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When 'Any' and 'None' Don’t Mean 'Zero'
November 7th, 2012
When it comes to the words any and none, it is pretty clear what we mean in casual conversations — like when you tell the server at the restaurant that you don’t want any mayo on your BLT. That is pretty clear. You can easily look when the sandwich arrives to see that there is none.
It becomes less clear what any, none and even zero mean when we start talking in scientific terms. With current analytical techniques, we can now find molecules of just about anything, anywhere, at any time. For example, I was at a conference a few years ago when a researcher was talking about sampling the air in the Arctic for trace amounts of tetrabromobisphenol A (TBBPA). She stated that she had found part per trillion (ppt) levels of the chemical. Now, a part per trillion is one drop of water in 20 Olympic-size swimming pools or one second in 31,710 years. In other words, it is really, really small. And it goes back to what I said earlier that we can now find just about anything, anywhere, at any time with the right testing.
So what does this have to do with zero? Well, when we ask companies to make sure they don’t have any of a given substance in their products, we have to ask for them to define any. Do they mean less than 0.1%, less than one ppt, or less? I heard a story this summer about a carpet manufacturer who had to report the lead in its carpet operations. I wasn’t aware lead was added to carpet; it isn’t, but talc is, and talc is mined from mountainsides and it typically has a few parts per million lead in it as a naturally occurring metal commonly found in these geologic formations. Thus, the carpet manufacturer, who might use a million pounds of talc in its product, would have a few pounds of lead as well. Should you be concerned? No, unless you plan on eating a lot of carpet — and then you may have other more pressing mental issues. Now should the carpet manufacturer be able to say that it doesn’t have any lead in its product? It doesn’t intentionally add lead, but it is there.
A few weeks ago the Federal Trade Commission (FTC) settled a case with Sherwin-Williams and PPG, who they claim misled consumers into believing their paints didn’t have any Volatile Organic Compounds (VOCs). VOCs are carbon-containing compounds that easily evaporate at room temperatures; some can be harmful to human health and the environment. The two companies agreed to settlements with the FTC is requiring them to stop making the allegedly deceptive claim that their Dutch Boy Refresh and Pure Performance interior paints, respectively, contain zero volatile organic compounds. According to the agency, while this may be true for the uncolored base paints, it is not true for tinted paint, which typically has much higher levels of the compounds and which consumers usually buy.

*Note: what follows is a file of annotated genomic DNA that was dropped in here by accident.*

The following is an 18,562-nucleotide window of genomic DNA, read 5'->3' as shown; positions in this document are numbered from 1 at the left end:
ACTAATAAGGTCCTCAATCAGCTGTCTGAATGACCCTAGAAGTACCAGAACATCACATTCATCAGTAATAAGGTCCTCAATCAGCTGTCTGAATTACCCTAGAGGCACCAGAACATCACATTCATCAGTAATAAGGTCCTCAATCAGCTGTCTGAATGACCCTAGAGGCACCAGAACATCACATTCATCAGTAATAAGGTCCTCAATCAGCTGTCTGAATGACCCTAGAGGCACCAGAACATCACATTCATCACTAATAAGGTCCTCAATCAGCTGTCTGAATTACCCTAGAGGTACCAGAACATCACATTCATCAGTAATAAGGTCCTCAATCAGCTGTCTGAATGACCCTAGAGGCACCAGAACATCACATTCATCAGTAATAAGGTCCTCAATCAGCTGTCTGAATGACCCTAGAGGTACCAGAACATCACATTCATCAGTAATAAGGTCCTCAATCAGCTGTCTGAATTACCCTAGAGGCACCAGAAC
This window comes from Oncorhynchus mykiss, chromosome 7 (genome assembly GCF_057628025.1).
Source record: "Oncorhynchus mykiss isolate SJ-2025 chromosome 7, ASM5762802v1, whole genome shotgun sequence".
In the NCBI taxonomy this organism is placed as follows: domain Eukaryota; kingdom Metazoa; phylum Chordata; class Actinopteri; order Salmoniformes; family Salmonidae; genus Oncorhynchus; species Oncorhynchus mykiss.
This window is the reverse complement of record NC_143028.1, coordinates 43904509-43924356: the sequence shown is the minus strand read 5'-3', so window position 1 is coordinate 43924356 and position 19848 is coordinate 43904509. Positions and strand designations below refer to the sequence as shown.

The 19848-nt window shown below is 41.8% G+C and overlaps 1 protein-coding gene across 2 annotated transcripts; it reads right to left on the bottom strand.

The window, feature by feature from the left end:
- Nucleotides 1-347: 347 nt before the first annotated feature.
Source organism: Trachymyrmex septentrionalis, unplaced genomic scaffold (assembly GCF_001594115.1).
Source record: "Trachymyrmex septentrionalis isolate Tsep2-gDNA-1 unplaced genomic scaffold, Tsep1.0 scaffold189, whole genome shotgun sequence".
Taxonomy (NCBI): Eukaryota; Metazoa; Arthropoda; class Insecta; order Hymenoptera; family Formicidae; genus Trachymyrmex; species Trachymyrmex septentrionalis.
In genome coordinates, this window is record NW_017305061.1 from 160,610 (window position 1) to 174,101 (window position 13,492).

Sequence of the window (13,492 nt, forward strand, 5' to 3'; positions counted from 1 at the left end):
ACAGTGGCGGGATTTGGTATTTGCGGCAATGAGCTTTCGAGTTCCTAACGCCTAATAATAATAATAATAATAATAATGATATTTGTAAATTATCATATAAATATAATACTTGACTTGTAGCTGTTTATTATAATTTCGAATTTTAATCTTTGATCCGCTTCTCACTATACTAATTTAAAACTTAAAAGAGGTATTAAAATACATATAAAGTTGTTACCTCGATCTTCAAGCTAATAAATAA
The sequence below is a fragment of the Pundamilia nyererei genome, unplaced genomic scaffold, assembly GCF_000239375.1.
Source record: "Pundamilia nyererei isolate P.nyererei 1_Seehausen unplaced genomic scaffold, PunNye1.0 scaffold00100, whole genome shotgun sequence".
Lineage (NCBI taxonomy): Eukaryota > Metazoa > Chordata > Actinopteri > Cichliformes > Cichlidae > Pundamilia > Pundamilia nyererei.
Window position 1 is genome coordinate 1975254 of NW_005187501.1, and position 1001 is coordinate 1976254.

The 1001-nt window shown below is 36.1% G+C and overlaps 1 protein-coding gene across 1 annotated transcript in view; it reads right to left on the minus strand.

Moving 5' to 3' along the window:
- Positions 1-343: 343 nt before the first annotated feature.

The FTC recently updated their green guides and in the section discussing "free of" claims, they list three conditions that would allow this claim if a product, package or service that contains or uses a trace amount of a substance if: (1) the level of the specified substance is no more than that which would be found as an acknowledged trace contaminant or background level; (2) the substance’s presence does not cause material harm that consumers typically associate with that substance; and (3) the substance has not been added intentionally to the product.
Unfortunately, the more we ratchet down the acceptable levels of none, any and zero, the more you can expect to pay for the product. This is because the testing to determine ppm, ppb or ppt levels of chemicals is very expensive, and chances are they may find some of the unwanted chemicals at this level. Another unintended consequence of our pursuit of zero is that we will discourage the use of recycled materials. Recycled glass, metals, paper and plastics have a history to them that is almost impossible to trace. Thus unintended chemicals have a way of making their way into the recycling stream and contaminating the whole lot. Pretty soon we won’t be able to buy anything, anywhere with none, any or zero of the chemicals we are concerned about. This leads into tomorrow’s article about labeling.
By the way, the researcher that was sampling the air in the Arctic for trace amounts of TBBPA — the ppt levels likely came from the electronics in her own sampling equipment, since that little green circuit board in most of our electronic gadgets has a few parts per million TBBPA left over from the manufacturing process.